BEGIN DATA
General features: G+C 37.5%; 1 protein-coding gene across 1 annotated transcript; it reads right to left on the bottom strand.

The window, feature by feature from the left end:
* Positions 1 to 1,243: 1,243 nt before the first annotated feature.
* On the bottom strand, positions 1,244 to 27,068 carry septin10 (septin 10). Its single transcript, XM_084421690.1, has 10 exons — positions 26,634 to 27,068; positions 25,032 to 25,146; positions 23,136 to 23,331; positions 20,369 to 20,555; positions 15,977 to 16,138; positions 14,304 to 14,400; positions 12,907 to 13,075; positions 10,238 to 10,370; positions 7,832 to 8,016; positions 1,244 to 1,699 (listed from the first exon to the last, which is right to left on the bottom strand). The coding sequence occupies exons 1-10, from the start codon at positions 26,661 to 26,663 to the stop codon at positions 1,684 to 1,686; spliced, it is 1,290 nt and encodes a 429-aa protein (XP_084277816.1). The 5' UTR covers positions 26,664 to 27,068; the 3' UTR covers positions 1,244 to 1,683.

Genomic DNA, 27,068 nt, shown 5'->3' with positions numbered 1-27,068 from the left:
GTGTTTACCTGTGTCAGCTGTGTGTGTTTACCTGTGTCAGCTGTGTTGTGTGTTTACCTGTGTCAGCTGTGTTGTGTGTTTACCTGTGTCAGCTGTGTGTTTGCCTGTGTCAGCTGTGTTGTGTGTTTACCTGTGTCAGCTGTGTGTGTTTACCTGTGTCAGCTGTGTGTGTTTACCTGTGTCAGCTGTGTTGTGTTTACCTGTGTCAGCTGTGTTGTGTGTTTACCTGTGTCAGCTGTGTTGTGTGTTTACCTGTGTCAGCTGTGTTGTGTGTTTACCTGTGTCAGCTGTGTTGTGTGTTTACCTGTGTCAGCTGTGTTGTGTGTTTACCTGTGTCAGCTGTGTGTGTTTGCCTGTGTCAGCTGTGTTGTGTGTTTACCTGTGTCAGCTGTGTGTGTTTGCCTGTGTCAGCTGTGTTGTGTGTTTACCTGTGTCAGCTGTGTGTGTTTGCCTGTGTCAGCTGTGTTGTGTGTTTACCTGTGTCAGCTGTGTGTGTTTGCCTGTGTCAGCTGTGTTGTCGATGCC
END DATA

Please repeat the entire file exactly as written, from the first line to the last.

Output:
General features: G+C 37.5%; 1 protein-coding gene across 1 annotated transcript; it reads right to left on the bottom strand.

The window, feature by feature from the left end:
* Positions 1 to 1,243: 1,243 nt before the first annotated feature.
* On the bottom strand, positions 1,244 to 27,068 carry septin10 (septin 10). Its single transcript, XM_084421690.1, has 10 exons — positions 26,634 to 27,068; positions 25,032 to 25,146; positions 23,136 to 23,331; positions 20,369 to 20,555; positions 15,977 to 16,138; positions 14,304 to 14,400; positions 12,907 to 13,075; positions 10,238 to 10,370; positions 7,832 to 8,016; positions 1,244 to 1,699 (listed from the first exon to the last, which is right to left on the bottom strand). The coding sequence occupies exons 1-10, from the start codon at positions 26,661 to 26,663 to the stop codon at positions 1,684 to 1,686; spliced, it is 1,290 nt and encodes a 429-aa protein (XP_084277816.1). The 5' UTR covers positions 26,664 to 27,068; the 3' UTR covers positions 1,244 to 1,683.

Genomic DNA, 27,068 nt, shown 5'->3' with positions numbered 1-27,068 from the left:
GTGTTTACCTGTGTCAGCTGTGTGTGTTTACCTGTGTCAGCTGTGTTGTGTGTTTACCTGTGTCAGCTGTGTTGTGTGTTTACCTGTGTCAGCTGTGTGTTTGCCTGTGTCAGCTGTGTTGTGTGTTTACCTGTGTCAGCTGTGTGTGTTTACCTGTGTCAGCTGTGTGTGTTTACCTGTGTCAGCTGTGTTGTGTTTACCTGTGTCAGCTGTGTTGTGTGTTTACCTGTGTCAGCTGTGTTGTGTGTTTACCTGTGTCAGCTGTGTTGTGTGTTTACCTGTGTCAGCTGTGTTGTGTGTTTACCTGTGTCAGCTGTGTTGTGTGTTTACCTGTGTCAGCTGTGTGTGTTTGCCTGTGTCAGCTGTGTTGTGTGTTTACCTGTGTCAGCTGTGTGTGTTTGCCTGTGTCAGCTGTGTTGTGTGTTTACCTGTGTCAGCTGTGTGTGTTTGCCTGTGTCAGCTGTGTTGTGTGTTTACCTGTGTCAGCTGTGTGTGTTTGCCTGTGTCAGCTGTGTTGTCGATGCC